The Bussorah Merchant was built at Calcutta in 1818.
Convicts to be embarked on the Bussorah Merchant came from counties in England and Scotland - Essex, Lancaster, Staffordshire, Hertford, York, Kent, Somersetshire, Derby, Surrey, Nottinghamshire, Somersetshire, Salop, Norfolkshire, Herefordshire, Leicestershire, Worcestershire, Lincolnshire, London, Edinburgh and Glasgow. Some were held in the Ganymede and Euralys hulks at Chatham prior to transportation.
Departure from England
The Bussorah Merchant departed London on 27 March 1828.
The Guard consisted of one man of the 57th regiment and 30 of the 39th commanded by Captain Burton Daveney of the 57th regiment and Ensign W. Kennedy Child of the 39th. They were accompanied by 6 women and 6 children. Select here to find other convict ships bringing detachments of the 39th regiment to New South Wales.
Surgeon Robert Dunn
Robert Dunn kept a Medical Journal between 14th February and 13th September 1828.
The last prisoners from the hulk at Sheerness embarked on the Bussorah Merchant on 17th March and the remainder of the transportees were sent from Chatham in open boats on the 19th March 1828. This must have been a cold and uncomfortable journey as several men were afterwards affected with catarrh and pneumonia as a result of the cold and damp, the average temperature being 54F.
One of the crew a man of colour was found to have smallpox and was sent to Chatham. Although the berths were scrubbed, fumigated and whitewashed, another crew member, two prisoners and a baby belonging to one of the guard also contracted the disease. Robert Dunn attempted to vaccinate everyone on the ship but was not successful.
By May the weather had turned hot and rainy. Fever which was thought to have been introduced by one of the Guard, swept through the prisoners. All recovered except one, William Payne. The surgeon wanted to try bleeding the men but had been warned of the dangers of attempting it on a convict ship due to overcrowded conditions. As the ship ventured further South the weather turned cold and damp. The prison was almost constantly wet from leaky ports and there were many cases of fever, pneumonia, cynanche and catarrhal in consequence. Another young convict died from emaciation after suffering dysentery for some time. Francis Wright died on the 12 July after suffering pneumonia.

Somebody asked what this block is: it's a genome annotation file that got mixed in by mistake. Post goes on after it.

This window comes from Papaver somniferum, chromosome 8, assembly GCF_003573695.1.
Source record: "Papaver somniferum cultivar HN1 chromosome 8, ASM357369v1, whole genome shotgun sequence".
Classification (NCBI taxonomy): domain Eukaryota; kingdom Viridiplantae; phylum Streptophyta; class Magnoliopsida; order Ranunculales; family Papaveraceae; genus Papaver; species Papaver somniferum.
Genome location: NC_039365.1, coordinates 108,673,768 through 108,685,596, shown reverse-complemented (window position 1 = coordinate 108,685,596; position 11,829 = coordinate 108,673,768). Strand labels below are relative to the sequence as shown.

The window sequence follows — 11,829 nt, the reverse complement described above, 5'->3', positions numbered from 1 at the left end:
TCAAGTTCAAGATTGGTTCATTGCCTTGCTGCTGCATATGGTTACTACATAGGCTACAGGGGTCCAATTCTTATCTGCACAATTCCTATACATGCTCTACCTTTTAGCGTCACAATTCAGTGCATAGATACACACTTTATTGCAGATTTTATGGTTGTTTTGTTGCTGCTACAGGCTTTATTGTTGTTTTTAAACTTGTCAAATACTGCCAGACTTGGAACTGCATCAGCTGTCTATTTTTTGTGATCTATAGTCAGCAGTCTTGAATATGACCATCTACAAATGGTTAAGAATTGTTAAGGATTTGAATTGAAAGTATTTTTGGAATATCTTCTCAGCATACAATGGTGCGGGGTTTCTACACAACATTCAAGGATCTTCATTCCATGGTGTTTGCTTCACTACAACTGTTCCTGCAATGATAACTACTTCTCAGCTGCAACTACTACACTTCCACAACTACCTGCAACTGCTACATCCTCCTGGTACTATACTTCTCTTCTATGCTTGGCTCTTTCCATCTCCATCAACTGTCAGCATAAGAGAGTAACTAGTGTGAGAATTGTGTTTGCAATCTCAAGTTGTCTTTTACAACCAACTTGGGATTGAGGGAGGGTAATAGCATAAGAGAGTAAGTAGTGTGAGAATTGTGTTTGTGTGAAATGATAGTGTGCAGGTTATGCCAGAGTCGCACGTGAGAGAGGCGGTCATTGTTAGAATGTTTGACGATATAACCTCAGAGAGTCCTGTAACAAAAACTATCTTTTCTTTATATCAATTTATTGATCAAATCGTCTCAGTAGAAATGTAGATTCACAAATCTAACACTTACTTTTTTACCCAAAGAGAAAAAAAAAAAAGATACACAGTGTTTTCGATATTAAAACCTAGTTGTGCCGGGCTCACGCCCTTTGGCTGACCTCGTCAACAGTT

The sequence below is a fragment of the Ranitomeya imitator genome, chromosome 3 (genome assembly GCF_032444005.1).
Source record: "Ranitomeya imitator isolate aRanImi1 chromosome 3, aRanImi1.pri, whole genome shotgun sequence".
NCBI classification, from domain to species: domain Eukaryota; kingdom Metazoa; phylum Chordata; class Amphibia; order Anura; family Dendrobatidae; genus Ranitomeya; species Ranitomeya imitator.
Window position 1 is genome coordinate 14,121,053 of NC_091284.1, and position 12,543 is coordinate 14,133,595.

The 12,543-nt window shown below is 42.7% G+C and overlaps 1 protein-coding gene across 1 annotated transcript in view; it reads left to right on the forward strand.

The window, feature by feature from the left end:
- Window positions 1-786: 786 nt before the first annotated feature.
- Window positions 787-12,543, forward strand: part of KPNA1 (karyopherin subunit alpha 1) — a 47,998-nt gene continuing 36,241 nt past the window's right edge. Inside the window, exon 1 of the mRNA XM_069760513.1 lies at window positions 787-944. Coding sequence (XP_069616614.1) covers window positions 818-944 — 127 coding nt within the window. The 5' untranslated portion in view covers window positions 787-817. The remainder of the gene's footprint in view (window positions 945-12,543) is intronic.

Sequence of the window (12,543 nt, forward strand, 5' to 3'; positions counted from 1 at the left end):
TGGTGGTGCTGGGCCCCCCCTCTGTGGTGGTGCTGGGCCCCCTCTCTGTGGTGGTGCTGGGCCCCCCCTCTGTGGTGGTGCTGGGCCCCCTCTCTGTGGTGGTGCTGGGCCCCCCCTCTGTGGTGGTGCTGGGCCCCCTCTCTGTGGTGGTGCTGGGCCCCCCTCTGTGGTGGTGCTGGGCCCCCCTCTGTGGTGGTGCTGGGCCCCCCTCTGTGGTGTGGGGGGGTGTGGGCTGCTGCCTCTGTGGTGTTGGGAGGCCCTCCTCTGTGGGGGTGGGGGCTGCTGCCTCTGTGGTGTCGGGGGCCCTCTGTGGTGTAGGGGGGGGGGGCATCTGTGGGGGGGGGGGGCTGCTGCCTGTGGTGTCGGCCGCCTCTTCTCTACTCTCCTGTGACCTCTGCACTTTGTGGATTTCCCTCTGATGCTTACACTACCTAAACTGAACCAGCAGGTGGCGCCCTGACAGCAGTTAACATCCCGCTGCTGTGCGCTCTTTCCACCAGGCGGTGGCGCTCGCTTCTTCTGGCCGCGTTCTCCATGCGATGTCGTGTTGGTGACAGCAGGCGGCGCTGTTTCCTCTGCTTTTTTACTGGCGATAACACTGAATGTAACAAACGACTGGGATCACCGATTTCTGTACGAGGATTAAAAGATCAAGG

The Bussorah Merchant came direct and did not touch land anywhere, necessitating a diet of salt provisions. Although the prisoners spent 120 days on this diet, there was only one very slight case of scurvy. The absence of scurvy, which was so prevalent on other vessels, was attributed to the men having behaved very well during the passage and keeping themselves as well as the prison and hospital very clean. In consequence of this good behaviour, their irons were removed and they were allowed on deck the whole day whenever the weather permitted and bathed in rotation in four messes.
Arrival in Port Jackson
The Bussorah Merchant arrived in Port Jackson 26 July 1828. There were a total of four convict deaths on the voyage out. The first being William Whalley.
The vessel was placed in quarantine on arrival in Sydney and the prisoners and guard were landed at Spring Cove as soon as possible. The Alligator was sent down to be converted into a quarantine hulk. Another report said the prisoners spent seven weeks in a camp about eight miles out of Sydney. There were no further outbreaks of smallpox.